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What’s It Cost?

The value of a thing is always determined by a price it’ll bring

Andy Stanley


I think for all of us, when we investigate the numerous “➕ Programs” that are so prevalent amongst us, from how we watch TV to how and where and the way in which we travel and everything in between. Nearly everyone offers some type of upgrade program that states that with more money invested the deliverables will look like  ______________???.

We each secretly hope that whatever the fill-in-the-blank decision will be – should make my life, and your life so much the richer. Yes? Even transitional and recovery programs can offer some extra benefits for a price.

But what about the deliverables? What do they look like? and how do I know I’m really getting them? What are the measurables for any transaction to be above board? The first two words that come to my mind are, Integrity and Cost. These 2 words should carry some weight in accordance with either the mission or vision of a person, organization, or a community.

Integrity is a personal decision for good. We all at some point each day make tough decisions in which to apply integrity in a pressure-filled moment. We also face the same equation when tasked with doing what is right when it will cost you the most.

Each of us knows the simple rule that integrity is to do the right thing when no one else is around, or when no one else is looking. However, the greatest value, or highest value of integrity is always calculated based on what it cost.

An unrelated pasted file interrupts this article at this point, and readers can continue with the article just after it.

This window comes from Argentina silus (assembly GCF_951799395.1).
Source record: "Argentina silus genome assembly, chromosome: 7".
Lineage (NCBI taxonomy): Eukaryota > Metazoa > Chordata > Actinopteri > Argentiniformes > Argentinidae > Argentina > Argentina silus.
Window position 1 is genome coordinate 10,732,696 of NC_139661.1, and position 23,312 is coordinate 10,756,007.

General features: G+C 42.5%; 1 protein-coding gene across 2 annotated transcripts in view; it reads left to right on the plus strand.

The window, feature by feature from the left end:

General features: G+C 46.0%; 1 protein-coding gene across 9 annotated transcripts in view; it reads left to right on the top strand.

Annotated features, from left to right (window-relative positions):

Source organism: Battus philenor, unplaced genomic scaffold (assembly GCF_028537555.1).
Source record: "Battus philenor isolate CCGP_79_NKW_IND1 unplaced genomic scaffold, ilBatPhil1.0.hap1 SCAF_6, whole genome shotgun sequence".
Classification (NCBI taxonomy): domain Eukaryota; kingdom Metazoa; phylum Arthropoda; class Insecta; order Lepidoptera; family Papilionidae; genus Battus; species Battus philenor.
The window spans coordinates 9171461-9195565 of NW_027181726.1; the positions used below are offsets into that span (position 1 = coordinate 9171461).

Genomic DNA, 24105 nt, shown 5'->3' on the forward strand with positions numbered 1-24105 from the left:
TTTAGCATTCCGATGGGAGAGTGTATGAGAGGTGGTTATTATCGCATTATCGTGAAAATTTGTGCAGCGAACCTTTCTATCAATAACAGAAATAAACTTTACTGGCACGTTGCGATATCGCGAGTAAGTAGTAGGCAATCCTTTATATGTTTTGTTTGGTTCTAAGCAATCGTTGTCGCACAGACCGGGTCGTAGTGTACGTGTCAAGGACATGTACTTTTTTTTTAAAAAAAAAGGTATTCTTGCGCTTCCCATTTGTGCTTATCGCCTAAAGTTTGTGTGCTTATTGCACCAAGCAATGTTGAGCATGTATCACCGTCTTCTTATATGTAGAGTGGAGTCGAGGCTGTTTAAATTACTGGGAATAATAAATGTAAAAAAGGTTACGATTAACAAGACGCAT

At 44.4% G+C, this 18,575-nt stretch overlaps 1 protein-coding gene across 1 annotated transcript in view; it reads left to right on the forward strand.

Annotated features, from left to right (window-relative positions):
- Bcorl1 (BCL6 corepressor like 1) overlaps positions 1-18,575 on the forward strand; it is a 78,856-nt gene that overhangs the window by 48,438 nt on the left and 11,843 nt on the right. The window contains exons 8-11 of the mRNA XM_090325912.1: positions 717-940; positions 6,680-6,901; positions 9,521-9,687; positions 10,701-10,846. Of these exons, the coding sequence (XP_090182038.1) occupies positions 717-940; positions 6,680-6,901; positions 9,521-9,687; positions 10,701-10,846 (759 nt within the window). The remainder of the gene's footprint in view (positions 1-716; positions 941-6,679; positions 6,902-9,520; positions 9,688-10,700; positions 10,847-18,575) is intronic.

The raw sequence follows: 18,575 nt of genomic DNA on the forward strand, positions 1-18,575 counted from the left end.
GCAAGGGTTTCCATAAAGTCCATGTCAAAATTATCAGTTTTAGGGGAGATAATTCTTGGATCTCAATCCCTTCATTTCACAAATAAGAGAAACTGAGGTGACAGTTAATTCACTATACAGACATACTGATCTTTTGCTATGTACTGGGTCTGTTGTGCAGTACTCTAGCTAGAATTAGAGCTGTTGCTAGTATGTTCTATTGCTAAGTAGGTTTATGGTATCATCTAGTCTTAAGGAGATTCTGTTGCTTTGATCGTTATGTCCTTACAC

When something costs you, it is tremendously valuable. Because we all know that when something is just given to us, it can become “mere”. Its value expendable. Being a member on a Nonprofit Board can carry the same weight in which you and I are given charge in something for which we’re stewards of.

This role can easily slip into a position in which no one is looking, and integrity doesn’t matter much. So long as it looks good. Certainly, we are assured God Himself is looking at the motive and intent of each of our hearts (Jer. 17:9-10). An outward “dress for success” look resembles more of a mixture of culture and class than anything else.

Spiritual worship consists of love, courage, and sacrifice. Which is really needed to our view towards 3rd Base (as on our Illustration). Duty on the other hand, requires time and effort in carrying out the integrity to accomplish the mission for which we each have set out for. (Consider David and his mighty men as example)

Compromise in anything is like a breach. So, to look at our commitment to maintain positions, (Board, employment, family, etc.) as if like a contract this term breach can show up for any of us in areas such as Money, Recognition, Pleasure, and Liberty.

Knowing our value helps us helps us stay true to ourselves. For value gives us a moral compass and guide to move forward as a ministry, and you as a minister and the charge you’re given. Moving forward in this thought we can see the need for all of us to be prayerful and watch.


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